More automation Although the middle boost (“center core”) failed to land successfully, note its putative destination: an autonomous ship at sea. Having robots play major roles in a big engineering project is now par for the course.
Race and gender The cliche of space has long been that it’s primarily a male thing, with a side order of whiteness. I’m surprised that there’s been little critique of the launch, or of SpaceX in general, from this perspective (Madeline Buxton offered one). It’s easy enough to remember the 2014 Philae lander/sexist t-shirt story, or to find images like this from yesterday:
So will such critique emerge, and enter the (private) space effort into the culture wars’ lists? Already many red states celebrate space, like Alabama and Texas, where critical facilities are located. In contrast, progressives and Democrats have disappointed me for years with their lack of space enthusiasm. Recall, too, that space privatization really took off under Democratic president Obama. Could blue states or progressives elsewhere launch a charge to reform, restrict, or nationalize SpaceX? Or should we instead expect a cultural revolution within the (private) space effort, echoing earlier NASA drives for gender and racial diversity?
Which brings me to…
Nationalism and internationalism I expect that the successful Falcon Heavy test fills many Americans with pride. Taking off from Cape Canaveral’s launch pad 39 surely gave some bouts of nostalgia. Perhaps some see this as a way for American to return to its space race leadership position, this time alongside not the USSR, but China, India, and Europe. After all, a call to recapture national pride has long been part of the 20th century’s space race, from the United States to the Soviet Union (check this book).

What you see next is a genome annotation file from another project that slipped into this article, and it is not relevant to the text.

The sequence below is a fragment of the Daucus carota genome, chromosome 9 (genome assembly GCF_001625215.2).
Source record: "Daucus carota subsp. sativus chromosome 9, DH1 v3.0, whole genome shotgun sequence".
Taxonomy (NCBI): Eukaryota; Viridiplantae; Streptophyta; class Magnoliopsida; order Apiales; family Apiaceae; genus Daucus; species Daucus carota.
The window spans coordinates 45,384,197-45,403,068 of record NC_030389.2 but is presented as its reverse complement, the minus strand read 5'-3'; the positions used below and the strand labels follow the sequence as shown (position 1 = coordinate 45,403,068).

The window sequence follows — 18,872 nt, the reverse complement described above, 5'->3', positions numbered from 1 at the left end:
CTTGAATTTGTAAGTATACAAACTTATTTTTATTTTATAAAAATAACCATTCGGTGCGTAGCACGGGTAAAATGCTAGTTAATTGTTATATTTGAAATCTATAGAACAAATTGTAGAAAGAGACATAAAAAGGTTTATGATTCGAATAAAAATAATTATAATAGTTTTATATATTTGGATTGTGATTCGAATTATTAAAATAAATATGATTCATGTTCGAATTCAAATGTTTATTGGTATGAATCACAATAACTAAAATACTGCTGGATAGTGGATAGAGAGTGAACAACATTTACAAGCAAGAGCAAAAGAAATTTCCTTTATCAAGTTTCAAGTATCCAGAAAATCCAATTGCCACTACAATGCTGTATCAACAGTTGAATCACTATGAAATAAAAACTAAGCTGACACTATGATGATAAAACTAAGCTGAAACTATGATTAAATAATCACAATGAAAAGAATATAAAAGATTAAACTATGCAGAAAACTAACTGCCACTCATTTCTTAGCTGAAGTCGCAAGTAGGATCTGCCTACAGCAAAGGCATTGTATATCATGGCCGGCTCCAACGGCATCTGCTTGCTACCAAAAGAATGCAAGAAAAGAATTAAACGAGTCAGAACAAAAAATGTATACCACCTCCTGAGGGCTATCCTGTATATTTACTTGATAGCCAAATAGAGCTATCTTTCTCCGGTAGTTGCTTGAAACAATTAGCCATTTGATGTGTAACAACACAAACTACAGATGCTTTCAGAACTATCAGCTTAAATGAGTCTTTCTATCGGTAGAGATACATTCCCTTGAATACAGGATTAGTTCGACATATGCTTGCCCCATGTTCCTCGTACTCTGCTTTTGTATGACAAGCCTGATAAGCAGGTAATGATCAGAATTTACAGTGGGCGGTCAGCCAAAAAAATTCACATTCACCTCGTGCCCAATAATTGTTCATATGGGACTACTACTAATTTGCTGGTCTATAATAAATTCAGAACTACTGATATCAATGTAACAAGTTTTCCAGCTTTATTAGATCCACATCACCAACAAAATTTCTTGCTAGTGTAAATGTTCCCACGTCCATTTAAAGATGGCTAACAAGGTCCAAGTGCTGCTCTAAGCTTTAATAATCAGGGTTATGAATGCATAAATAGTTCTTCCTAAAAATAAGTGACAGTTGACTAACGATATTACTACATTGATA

Unsurprisingly, president MAGA tweeted out nationalistically:
Congratulations @ElonMusk and @SpaceX on the successful #FalconHeavy launch. This achievement, along with @NASA’s commercial and international partners, continues to show American ingenuity at its best! pic.twitter.com/eZfLSpyJPK
— Donald J. Trump (@realDonaldTrump) February 7, 2018
And yet this was only partially an American effort. Recall that Elon Musk, for all of his American business work, was born in South Africa and had (does he still have?) Canadian citizenship. Yes, the Tesla is an American car, but it was named after a famed Serbian inventor, and launched to the tune of a British pop star, while a British science fiction writer’s slogan (“DON’T PANIC”) festooned the dashboard. If we look at yesterday hard, we see a border-crossing event, at least among Anglophonic nations. Perhaps this transnationalism is the next way forward for space exploration.
That’s enough for now. What do you make of yesterday’s launch?
*Drift: yes, the robot space exploration enterprise is fantastic, as is exoplanet discovery. Don’t get me wrong; I love ’em. I’m instead referring to the stall for human spaceflight, and the presidentially-driven flopping around of strategic direction since 2000 (let’s go to Mars! or get an asteroid! or return to the moon! or do nothing! or go to Mars!).